This year 31,451 youth, teens, and families from 43 communities said yes to free trips, free programs and free education, as we extended our season with free All Access Boston Harbor excursions for the families of the kids we served in the summer. Our unrelenting commitment to bringing Boston's kids and families to our waterfront parks even caught the eye of the Boston Globe, who published an excellent article about the importance of our work and increasing access to the Harbor Islands.

We are proud to say that 2017 has been our best year yet. Save the Harbor/Save the Bay was able to share Boston's maritime history and our extraordinary Harbor with more than 2,500 kids and families during the international Tall Ships Festival, with 750 free tickets on Tall Ships tours in the inner harbor, and dockside programs on the Fish Pier and Charlestown Navy Yard.

In just a few days, the festival helped a generation of young people make memories that will last a lifetime. For many of them, including the 20 teenagers who came to work for us this year, this was a unique opportunity to imagine what it was like for young people like them during the Age of Sail, and some of the opportunities available to them today on the Harbor. Eight of our summer youth staff returned for their 2nd, 3rd and 4th summer with Save the Harbor - and five more former youth program staffed returned as Lead Harbor Explorers or Senior Harbor Educators, taking on more responsibility and leading their own teams of young people.

Summer staff take their first steps int the Lovell's Island tidepools
In addition to our regularly scheduled programming, Save the Harbor’s youth program had the chance to take two exciting staff trips aboard The Belle with Boston Fun Cruises. We took a fishing trip in June during staff orientation, during which all participants had the chance to catch a fish OR a lobster, and discover the treasures hidden beneath the sands on Spectacle Island. Later, in August, our now seasoned staffers took a "day off" to not only enjoy the wonders of the less frequented Lovells Island, but add to their growing experience and knowledge through the exploration of the island's tidepools full of sea stars, fish and crabs. Some of the more adventurous staff members tasted wild limpets right out of the shell, while others searched the inland trails for blueberries and raspberries. It's incredible to see how, even after nearly a full summer spent on the water there is always more that can amaze and astound us.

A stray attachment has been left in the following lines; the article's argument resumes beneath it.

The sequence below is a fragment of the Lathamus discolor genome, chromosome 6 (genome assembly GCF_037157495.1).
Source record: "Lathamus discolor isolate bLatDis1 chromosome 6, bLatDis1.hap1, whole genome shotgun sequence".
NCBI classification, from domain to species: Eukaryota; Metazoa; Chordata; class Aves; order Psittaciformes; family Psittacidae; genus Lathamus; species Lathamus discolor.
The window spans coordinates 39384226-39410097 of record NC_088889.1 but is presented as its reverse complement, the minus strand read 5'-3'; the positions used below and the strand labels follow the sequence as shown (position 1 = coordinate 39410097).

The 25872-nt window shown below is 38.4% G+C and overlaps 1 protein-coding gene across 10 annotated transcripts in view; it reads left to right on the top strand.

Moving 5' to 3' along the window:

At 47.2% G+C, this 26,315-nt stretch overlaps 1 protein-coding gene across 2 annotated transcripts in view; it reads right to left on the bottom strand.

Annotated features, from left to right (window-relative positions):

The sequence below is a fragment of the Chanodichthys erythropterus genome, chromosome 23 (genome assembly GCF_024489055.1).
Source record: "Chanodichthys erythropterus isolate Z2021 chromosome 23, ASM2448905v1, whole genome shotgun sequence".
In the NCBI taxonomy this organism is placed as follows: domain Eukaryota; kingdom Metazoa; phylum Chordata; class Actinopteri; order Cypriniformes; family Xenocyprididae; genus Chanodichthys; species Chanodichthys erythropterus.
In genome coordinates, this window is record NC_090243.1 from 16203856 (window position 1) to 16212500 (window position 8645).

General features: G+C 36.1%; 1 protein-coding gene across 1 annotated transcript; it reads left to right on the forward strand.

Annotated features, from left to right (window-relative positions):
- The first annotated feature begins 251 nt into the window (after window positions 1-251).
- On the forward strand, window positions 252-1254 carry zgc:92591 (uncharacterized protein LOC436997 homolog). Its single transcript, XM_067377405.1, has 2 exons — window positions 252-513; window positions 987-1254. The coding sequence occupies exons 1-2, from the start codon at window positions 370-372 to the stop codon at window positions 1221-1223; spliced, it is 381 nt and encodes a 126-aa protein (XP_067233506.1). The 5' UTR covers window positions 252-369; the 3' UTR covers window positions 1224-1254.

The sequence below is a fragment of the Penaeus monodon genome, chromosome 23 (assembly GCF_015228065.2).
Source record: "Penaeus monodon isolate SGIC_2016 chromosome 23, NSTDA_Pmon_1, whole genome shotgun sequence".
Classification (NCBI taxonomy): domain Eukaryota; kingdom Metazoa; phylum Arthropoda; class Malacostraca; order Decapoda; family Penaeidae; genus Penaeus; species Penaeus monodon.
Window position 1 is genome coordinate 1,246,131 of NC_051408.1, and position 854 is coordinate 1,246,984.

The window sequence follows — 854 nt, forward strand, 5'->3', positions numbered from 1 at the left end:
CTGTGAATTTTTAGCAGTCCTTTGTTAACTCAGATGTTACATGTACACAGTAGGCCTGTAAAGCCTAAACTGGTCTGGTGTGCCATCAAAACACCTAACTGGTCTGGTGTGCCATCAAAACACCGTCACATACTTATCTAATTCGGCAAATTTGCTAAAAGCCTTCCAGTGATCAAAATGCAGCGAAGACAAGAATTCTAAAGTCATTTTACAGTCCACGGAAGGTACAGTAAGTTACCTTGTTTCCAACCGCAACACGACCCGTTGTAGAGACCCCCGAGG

Inspired by the success and demand on our Tall Ships cruises this past June, we reached out to our partners to "Extend the Summer" so we could open up more free trips to the Harbor Islands aboard Bay State Cruise Company's Provincetown II in August, September and October 2017. In short, we were overwhelmed by the response. In two cases, the reservations exceeded ethe Provincetown II's 1,000 person capacity! 

Record breaking crowds joined our free cruises this year, inspiring us to Share the Harbor in a whole new way in 2018
In response, Save the Harbor is excited to launch our new SHARE THE HARBOR initiative in 2018 to host 10 additional free public excursions for youth and families from the more than 100 community partners, our members and supporters, and the general public.

These free trips will begin with three free Marine Mammal Safaris during Boston Public School spring vacation and conclude with our "Treasures of Spectacle Island" and George's Island trips in the Fall. In between, we will open up two trips per month in June, July and August for families and friends to experience the harbor through cruises and island trips that highlight Harbor History, our historic lighthouses, tell stories of African American, Latino and Asian mariners and seafaring women during the Age of Sail from our new Haul Away Together curriculum unit and to spread the benefits of eating more healthy, sustainably sourced and delicious fish through our new Feast of the Seven Fishes Project.

2017 will be a tough year to beat, but we know that if we All Haul Together, we can get anything done. See you down on the waterfront, out on the beach, and in the Harbor next year!